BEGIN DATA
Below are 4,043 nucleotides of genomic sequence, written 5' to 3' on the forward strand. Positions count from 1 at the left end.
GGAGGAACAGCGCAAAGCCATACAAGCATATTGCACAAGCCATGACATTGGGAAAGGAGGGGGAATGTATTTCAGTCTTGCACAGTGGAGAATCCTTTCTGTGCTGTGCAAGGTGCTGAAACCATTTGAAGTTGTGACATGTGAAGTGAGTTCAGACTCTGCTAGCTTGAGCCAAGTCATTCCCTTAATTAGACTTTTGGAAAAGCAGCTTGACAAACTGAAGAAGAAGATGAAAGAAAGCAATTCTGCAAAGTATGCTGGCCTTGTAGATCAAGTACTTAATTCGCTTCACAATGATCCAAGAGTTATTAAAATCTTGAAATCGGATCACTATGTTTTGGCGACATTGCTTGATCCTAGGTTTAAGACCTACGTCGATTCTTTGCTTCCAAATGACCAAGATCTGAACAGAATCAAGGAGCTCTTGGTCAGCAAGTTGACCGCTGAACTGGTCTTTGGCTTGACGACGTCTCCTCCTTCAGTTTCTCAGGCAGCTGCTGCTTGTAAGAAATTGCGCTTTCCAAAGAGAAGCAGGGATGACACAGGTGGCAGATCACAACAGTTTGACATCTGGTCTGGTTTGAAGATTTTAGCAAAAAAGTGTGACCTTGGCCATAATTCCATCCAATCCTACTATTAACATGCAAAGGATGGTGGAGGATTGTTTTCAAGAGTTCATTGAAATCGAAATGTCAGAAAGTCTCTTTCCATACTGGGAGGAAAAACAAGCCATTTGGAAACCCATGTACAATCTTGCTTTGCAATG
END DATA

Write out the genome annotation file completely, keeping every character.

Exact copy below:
Below are 4,043 nucleotides of genomic sequence, written 5' to 3' on the forward strand. Positions count from 1 at the left end.
GGAGGAACAGCGCAAAGCCATACAAGCATATTGCACAAGCCATGACATTGGGAAAGGAGGGGGAATGTATTTCAGTCTTGCACAGTGGAGAATCCTTTCTGTGCTGTGCAAGGTGCTGAAACCATTTGAAGTTGTGACATGTGAAGTGAGTTCAGACTCTGCTAGCTTGAGCCAAGTCATTCCCTTAATTAGACTTTTGGAAAAGCAGCTTGACAAACTGAAGAAGAAGATGAAAGAAAGCAATTCTGCAAAGTATGCTGGCCTTGTAGATCAAGTACTTAATTCGCTTCACAATGATCCAAGAGTTATTAAAATCTTGAAATCGGATCACTATGTTTTGGCGACATTGCTTGATCCTAGGTTTAAGACCTACGTCGATTCTTTGCTTCCAAATGACCAAGATCTGAACAGAATCAAGGAGCTCTTGGTCAGCAAGTTGACCGCTGAACTGGTCTTTGGCTTGACGACGTCTCCTCCTTCAGTTTCTCAGGCAGCTGCTGCTTGTAAGAAATTGCGCTTTCCAAAGAGAAGCAGGGATGACACAGGTGGCAGATCACAACAGTTTGACATCTGGTCTGGTTTGAAGATTTTAGCAAAAAAGTGTGACCTTGGCCATAATTCCATCCAATCCTACTATTAACATGCAAAGGATGGTGGAGGATTGTTTTCAAGAGTTCATTGAAATCGAAATGTCAGAAAGTCTCTTTCCATACTGGGAGGAAAAACAAGCCATTTGGAAACCCATGTACAATCTTGCTTTGCAATG